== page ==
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What is Depression?

Depression is a common mental health concern that negatively impacts a person’s mood, thought process, behavior, physical state, and their ability to function effectively. Depression can be seen as experiencing a prolonged period of sadness or low mood that is persistent no matter the situation. While many people can feel low after a hard day or a significant loss, depression tends to affect people in a number of additional ways than when someone has a hard day or experiences grief.

No one thing in particular is believed to cause depression. In fact, studies have found that many factors may contribute to developing depression including: genetics, environmental stressors, and personality. Approximately one in six people will develop depression in their lifetime.

Source: American Psychiatric Association


What are symptoms of depression?

  1. Experiencing a consistently low mood, often feeling hopeless, or sad.
  2. Having low motivation, and or no longer feeling the same pleasure engaging in things you usually enjoy.
  3. Changes in sleep: trouble falling asleep, staying asleep, or sleeping much more than usual.
  4. Changes in appetite, sometimes resulting in changes in weight, that are unrelated to dieting.
  5. Loss of energy (fatigue).
  6. Feeling restless or physically slower than usual (to the point where others have noticed a change).
  7. Feeling badly about yourself, that you’re a let down, feeling worthless, or guilty.
  8. Unusual trouble with concentration and decision making.
  9. Thoughts of death, self harm, or suicide.

Source: American Psychiatric Association

How is depression diagnosed?

It can be challenging for someone to determine on their own if they are struggling with depression or not. If you have noticed that your low mood and the symptoms above have persisted for more than a few weeks, it might be time to consider treatment. Typically depression is diagnosed by either a therapist or other medical professional, such as your primary care doctor. This is done by assessing your symptoms compared to the diagnostic manual, called the DSM-5. Peak therapists are experienced in assessing for and recognizing depression symptoms. During your intake process you will have the opportunity to take assessments as well as talk through your history and symptom concerns with your intake therapist. This process will help your therapist identify if you are experiencing symptoms which meet the criteria for a depressive disorder.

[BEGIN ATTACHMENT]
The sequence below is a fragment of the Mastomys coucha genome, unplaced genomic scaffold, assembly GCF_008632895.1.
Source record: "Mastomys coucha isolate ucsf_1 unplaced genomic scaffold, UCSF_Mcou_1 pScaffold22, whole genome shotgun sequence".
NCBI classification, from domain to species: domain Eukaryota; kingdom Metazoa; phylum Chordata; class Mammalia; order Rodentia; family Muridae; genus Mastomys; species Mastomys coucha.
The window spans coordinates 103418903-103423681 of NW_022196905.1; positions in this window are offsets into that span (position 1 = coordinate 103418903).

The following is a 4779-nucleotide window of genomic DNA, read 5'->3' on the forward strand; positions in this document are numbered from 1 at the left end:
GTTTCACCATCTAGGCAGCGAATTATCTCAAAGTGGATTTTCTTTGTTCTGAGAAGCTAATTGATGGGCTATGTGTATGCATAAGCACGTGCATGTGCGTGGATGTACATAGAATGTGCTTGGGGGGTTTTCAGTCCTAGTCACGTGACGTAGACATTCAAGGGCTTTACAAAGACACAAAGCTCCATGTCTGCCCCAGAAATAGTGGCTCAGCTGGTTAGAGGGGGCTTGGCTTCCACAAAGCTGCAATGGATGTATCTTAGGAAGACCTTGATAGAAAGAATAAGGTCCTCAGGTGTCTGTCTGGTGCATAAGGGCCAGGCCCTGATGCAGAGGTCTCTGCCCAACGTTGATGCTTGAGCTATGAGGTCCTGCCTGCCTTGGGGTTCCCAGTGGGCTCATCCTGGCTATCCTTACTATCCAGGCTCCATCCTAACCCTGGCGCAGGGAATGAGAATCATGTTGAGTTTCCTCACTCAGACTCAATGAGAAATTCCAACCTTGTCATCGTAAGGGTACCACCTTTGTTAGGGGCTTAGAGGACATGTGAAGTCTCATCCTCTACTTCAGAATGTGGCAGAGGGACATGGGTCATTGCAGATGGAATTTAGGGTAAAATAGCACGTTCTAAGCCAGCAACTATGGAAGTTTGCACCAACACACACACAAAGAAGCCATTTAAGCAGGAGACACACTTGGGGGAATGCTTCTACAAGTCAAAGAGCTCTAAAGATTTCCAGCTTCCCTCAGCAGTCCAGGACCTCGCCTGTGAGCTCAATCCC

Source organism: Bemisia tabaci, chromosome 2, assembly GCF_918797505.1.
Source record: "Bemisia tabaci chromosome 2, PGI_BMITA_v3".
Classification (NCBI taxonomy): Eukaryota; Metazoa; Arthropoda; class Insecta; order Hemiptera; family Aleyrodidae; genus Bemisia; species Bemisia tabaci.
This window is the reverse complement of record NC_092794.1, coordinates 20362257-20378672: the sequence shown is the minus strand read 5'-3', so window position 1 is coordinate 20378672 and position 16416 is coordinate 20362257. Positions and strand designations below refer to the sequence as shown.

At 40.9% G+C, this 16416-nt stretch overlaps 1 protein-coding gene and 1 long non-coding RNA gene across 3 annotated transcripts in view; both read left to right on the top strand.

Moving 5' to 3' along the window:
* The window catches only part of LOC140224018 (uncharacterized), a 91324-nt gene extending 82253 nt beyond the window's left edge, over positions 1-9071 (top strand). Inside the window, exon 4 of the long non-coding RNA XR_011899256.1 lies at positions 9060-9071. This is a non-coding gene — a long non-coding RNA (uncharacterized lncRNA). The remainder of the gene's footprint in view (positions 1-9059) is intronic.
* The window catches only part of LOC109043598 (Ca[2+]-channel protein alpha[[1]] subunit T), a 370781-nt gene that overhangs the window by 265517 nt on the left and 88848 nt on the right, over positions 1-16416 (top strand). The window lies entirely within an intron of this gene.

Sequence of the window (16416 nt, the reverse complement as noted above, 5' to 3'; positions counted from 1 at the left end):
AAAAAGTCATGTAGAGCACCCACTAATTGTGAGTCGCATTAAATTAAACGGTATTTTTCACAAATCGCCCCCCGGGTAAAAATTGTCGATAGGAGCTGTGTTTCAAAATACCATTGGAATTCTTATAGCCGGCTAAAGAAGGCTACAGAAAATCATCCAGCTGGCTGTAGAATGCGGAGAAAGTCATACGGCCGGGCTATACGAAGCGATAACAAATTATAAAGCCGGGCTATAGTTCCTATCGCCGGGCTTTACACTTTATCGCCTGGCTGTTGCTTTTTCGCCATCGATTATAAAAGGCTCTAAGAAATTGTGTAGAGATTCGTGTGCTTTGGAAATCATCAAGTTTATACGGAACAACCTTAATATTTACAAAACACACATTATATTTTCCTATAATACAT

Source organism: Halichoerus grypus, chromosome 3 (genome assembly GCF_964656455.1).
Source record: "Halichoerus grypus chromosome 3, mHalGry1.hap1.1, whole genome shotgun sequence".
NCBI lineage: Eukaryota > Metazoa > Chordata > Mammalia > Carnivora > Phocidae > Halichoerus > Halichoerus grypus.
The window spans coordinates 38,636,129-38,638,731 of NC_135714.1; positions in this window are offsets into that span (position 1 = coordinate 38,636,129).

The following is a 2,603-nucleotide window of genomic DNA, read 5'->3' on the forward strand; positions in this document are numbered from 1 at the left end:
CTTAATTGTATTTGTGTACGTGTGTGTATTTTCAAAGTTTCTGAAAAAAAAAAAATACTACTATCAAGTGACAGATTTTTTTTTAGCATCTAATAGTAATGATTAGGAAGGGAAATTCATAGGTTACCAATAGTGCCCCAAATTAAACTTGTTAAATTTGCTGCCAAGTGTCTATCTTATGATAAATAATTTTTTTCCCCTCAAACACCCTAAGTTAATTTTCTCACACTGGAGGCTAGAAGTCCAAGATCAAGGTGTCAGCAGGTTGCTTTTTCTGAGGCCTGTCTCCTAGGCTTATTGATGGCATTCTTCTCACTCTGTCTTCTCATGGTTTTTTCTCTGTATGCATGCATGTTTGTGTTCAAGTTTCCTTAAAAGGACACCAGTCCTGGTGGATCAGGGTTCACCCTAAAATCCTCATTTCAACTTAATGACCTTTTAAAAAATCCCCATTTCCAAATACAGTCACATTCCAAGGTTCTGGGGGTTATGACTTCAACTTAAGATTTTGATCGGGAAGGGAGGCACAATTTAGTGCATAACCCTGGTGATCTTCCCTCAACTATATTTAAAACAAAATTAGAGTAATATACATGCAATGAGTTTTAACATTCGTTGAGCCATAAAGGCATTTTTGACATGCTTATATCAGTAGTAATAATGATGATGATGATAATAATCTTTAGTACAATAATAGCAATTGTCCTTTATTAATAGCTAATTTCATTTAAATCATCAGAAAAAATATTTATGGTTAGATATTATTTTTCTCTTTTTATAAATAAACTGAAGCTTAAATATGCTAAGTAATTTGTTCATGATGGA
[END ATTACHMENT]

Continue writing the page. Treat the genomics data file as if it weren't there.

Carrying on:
Please keep in mind that diagnosis is a tool utilized by clinicians to help give a name to common experiences and symptoms, and is used to help plan effective depression treatment. If low mood or any of the symptoms listed above are impacting your life, working to manage these challenges together with your therapist can be a central part of your healing and treatment.

Treatment for Depression

Depending on your needs, and the style of your therapist, treatment can look different from person to person. That said, all Peak clinicians use evidence-based psychotherapy methods to help clients treat their depression. The various approaches of treatment, also known as treatment modalities, often selected to treat depression include: Acceptance and Commitment Therapy (ACT), Cognitive Behavioral Therapy (CBT), Motivational Interviewing (MI), and Dialectical Behavioral Therapy (DBT). Many of these treatment modalities share common themes, but approach the topics from different viewpoints. Thankfully, studies have shown that between 80-90% of people with depression will eventually respond well to treatment.

All of the methods above include encouraging the person to examine factors in their lives that may be contributing to their symptoms. Clinicians following these modalities will also likely encourage the client to look at the connections between their thoughts, the beliefs they have, their emotions, and their behavior.

If relationship or family concerns are significant factors in your current challenges, you may want to consider also engaging in couples or family counseling. We have a number of skilled therapists who specialize in working with couples and families that can also be a part of your treatment team.

Interested in learning more about medication management for depression? Please reach out to schedule with our on-staff psychiatrist.

Source: Mental Health VA, National Library of Medicine, and American Psychiatric Association

Depression Related Blogs

Benefits of Talking With a Mental Health Counselor
Communicating About Mental Illness
How to Treat Mental Health Issues

Therapists Who Treat Depression

Chandra Brandt LPC, NCC
Scott P. Rheinschmidt PhD, LPC-S
Steven Zuniga PhD, PSYPACT Certified